There used to be a standing joke between my mother and I that I must have been conceived on Exmoor as it has such a magnetic hold on me.  My parents had honeymooned there, staying at Ye Olde Cottage Inne at Barbrook in the mid-1940s – the fact that I was born in the early 50s and had an older sibling we conveniently overlooked.

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Wedding Day

When I first came across Exmoor, in the summer of ‘68, I thought I had stumbled into a paradise, if not unknown to others, certainly unknown to members of my family.   “Stumbled” is an accurate description. My intention had been to cycle further west into Cornwall before returning south to Exeter for the train journey home.  Poor map reading skills took me instead to the North Devon Coast at Westward Ho!.   During my final term at school we had studied the novel Lorna Doone and now seeing Doone Valley, Exmoor marked on the map it seemed logical to visit despite it being way off to the east.

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Badgworthy Water, Doone Valley

Brought up in the Chiltern Hills, I was used to a hidden landscape of narrow lanes, high beech hedges and dense and extensive beech woodlands.  Rarely, was there an unbroken view of far-distant places and, almost as rarely, large expanses of sky and cloud.  Cycling across Exmoor with its open, rolling landscape ablaze with heather and gorse and views across the sea to the Welsh coast was unlike anything I’d ever experienced.  Sometimes the lanes would pass between high banked hedgerows or descend into well-wooded coombes reminding me of home.  I came across a farm where I pitched my tent intending to stay two days before leaving for Exeter.

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A Chiltern lane winds its way through dense woodland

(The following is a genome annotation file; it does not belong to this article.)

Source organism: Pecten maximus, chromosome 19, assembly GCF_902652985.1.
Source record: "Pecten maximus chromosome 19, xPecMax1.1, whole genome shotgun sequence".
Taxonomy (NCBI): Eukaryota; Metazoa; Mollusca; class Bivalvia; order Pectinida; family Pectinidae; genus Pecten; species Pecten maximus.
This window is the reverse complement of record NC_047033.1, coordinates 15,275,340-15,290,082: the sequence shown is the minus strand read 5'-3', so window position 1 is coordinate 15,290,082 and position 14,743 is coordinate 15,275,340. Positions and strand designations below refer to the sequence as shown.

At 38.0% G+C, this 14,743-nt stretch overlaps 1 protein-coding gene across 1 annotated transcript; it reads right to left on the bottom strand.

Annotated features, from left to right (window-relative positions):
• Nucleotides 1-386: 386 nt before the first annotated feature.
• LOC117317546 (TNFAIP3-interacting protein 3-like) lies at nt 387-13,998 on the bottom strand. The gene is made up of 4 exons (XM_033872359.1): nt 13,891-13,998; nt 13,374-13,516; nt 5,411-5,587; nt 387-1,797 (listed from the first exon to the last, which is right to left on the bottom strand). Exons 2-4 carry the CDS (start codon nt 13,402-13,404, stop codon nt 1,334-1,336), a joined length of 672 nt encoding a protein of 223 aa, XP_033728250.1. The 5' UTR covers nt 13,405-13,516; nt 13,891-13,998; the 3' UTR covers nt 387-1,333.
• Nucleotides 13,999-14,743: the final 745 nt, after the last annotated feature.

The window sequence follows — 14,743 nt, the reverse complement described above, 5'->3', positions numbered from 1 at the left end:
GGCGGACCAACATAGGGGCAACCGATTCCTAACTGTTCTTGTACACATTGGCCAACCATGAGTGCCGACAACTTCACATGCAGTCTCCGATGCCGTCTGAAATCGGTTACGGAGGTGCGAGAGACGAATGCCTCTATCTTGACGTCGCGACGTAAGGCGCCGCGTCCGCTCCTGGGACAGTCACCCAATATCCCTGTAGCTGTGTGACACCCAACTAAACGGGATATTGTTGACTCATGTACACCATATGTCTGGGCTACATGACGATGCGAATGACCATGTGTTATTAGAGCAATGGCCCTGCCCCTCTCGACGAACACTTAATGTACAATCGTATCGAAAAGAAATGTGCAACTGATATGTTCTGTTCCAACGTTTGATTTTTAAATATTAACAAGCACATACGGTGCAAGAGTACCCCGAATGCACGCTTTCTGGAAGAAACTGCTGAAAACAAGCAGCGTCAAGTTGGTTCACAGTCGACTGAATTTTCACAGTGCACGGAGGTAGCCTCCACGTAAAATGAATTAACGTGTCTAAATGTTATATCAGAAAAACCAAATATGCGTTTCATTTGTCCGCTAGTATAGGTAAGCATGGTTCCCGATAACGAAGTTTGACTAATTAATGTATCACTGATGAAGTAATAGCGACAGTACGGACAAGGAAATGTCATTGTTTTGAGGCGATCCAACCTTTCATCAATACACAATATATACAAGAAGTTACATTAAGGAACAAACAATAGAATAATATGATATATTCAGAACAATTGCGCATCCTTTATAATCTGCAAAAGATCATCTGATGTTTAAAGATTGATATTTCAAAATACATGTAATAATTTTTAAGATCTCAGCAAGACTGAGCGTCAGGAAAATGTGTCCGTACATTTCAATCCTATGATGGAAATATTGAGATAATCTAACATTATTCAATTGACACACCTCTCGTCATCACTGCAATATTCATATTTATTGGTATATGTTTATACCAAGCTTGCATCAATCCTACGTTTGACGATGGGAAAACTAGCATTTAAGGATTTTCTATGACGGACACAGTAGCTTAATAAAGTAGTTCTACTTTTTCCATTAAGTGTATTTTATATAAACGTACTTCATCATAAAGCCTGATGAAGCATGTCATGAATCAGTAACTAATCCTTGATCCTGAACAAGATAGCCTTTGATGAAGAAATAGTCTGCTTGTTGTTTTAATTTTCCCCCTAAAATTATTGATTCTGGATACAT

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The open views of Exmoor

Helping on the farm, two days turned into weeks and then into months by which time I had moved into the farmhouse and embraced Exmoor life.  I occasionally telephoned my parents, or sent a postcard, always being evasive about where I was staying and only telling them I was working on a farm and being well cared for.  With the benefit of maturity, I sometimes wonder how they coped with their sixteen-year old son, on his first lone holiday, disappearing for so long in an era of no mobile phones or credit cards for them to track my progress.  They only succeeded in finding me after I foolishly reversed the telephone call charge and soon after arrived on the doorstep to drag me away, kicking and screaming.  It was time to get “a proper job” but Exmoor and the farm had completely changed my outlook on life as well as the direction it would ultimately take.  After twenty years of “a proper job” I finally escaped to agricultural college and a life of outdoor work.

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Brendon Barton 1968

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At agricultural college 1994

I had been surprised and a little disappointed when I first discovered my parents also knew Exmoor.  Despite not having been conceived there, my attachment to Exmoor has never waivered and more than fifty years later I regularly return.  Upon entering the moor the same emotion of discovery, as if seeing it for the first time, remains.  Many of the old friends that I made in those early years and their unique way of life that I was privileged to be part of, albeit in a small way, have gone but the landscape remains remarkably unchanged.  The heather and gorse are still a carpet of purple and gold, the sea (at least, on a fine, sunny day) still blue.

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Countisbury Common, where the moor falls into the sea

Very recently, through researching my family history, I have found that an earlier cousin, at a similar age to myself, had also discovered Exmoor.  He too had never settled in school and life on Exmoor changed him.  He also chose to write about his time on the moor, something else we have in common. Although I was surprised to learn of his life and his book, this time I am delighted!

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PostscriptJust a few years before she died at the age of 93, I spent a few days on Exmoor with my mother and took her to revisit the honeymoon hotel.  Long widowed, the day must have been a mix of emotions.

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At Ye Olde Cottage Inne, renamed The Bridge Inn